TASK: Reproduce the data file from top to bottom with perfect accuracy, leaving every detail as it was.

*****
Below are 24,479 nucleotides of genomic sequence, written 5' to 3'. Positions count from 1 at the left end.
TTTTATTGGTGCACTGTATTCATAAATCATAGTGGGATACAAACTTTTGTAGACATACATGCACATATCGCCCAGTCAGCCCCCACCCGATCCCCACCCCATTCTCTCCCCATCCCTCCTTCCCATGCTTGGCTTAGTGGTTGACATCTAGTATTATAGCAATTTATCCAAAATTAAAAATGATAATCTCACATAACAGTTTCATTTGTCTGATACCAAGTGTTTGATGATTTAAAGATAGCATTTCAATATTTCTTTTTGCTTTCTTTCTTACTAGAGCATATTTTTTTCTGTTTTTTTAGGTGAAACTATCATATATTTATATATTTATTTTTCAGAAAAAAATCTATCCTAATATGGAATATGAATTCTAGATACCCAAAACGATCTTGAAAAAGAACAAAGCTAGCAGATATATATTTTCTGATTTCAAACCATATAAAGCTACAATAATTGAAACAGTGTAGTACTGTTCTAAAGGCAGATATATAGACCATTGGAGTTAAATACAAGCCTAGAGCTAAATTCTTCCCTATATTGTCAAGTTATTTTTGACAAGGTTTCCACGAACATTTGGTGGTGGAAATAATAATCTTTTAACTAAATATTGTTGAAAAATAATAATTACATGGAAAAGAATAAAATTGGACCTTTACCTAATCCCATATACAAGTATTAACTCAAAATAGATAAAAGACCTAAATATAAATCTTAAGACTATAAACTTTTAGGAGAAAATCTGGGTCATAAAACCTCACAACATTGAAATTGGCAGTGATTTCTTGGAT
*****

Below are 24,479 nucleotides of genomic sequence, written 5' to 3'. Positions count from 1 at the left end.
TTTTATTGGTGCACTGTATTCATAAATCATAGTGGGATACAAACTTTTGTAGACATACATGCACATATCGCCCAGTCAGCCCCCACCCGATCCCCACCCCATTCTCTCCCCATCCCTCCTTCCCATGCTTGGCTTAGTGGTTGACATCTAGTATTATAGCAATTTATCCAAAATTAAAAATGATAATCTCACATAACAGTTTCATTTGTCTGATACCAAGTGTTTGATGATTTAAAGATAGCATTTCAATATTTCTTTTTGCTTTCTTTCTTACTAGAGCATATTTTTTTCTGTTTTTTTAGGTGAAACTATCATATATTTATATATTTATTTTTCAGAAAAAAATCTATCCTAATATGGAATATGAATTCTAGATACCCAAAACGATCTTGAAAAAGAACAAAGCTAGCAGATATATATTTTCTGATTTCAAACCATATAAAGCTACAATAATTGAAACAGTGTAGTACTGTTCTAAAGGCAGATATATAGACCATTGGAGTTAAATACAAGCCTAGAGCTAAATTCTTCCCTATATTGTCAAGTTATTTTTGACAAGGTTTCCACGAACATTTGGTGGTGGAAATAATAATCTTTTAACTAAATATTGTTGAAAAATAATAATTACATGGAAAAGAATAAAATTGGACCTTTACCTAATCCCATATACAAGTATTAACTCAAAATAGATAAAAGACCTAAATATAAATCTTAAGACTATAAACTTTTAGGAGAAAATCTGGGTCATAAAACCTCACAACATTGAAATTGGCAGTGATTTCTTGGAT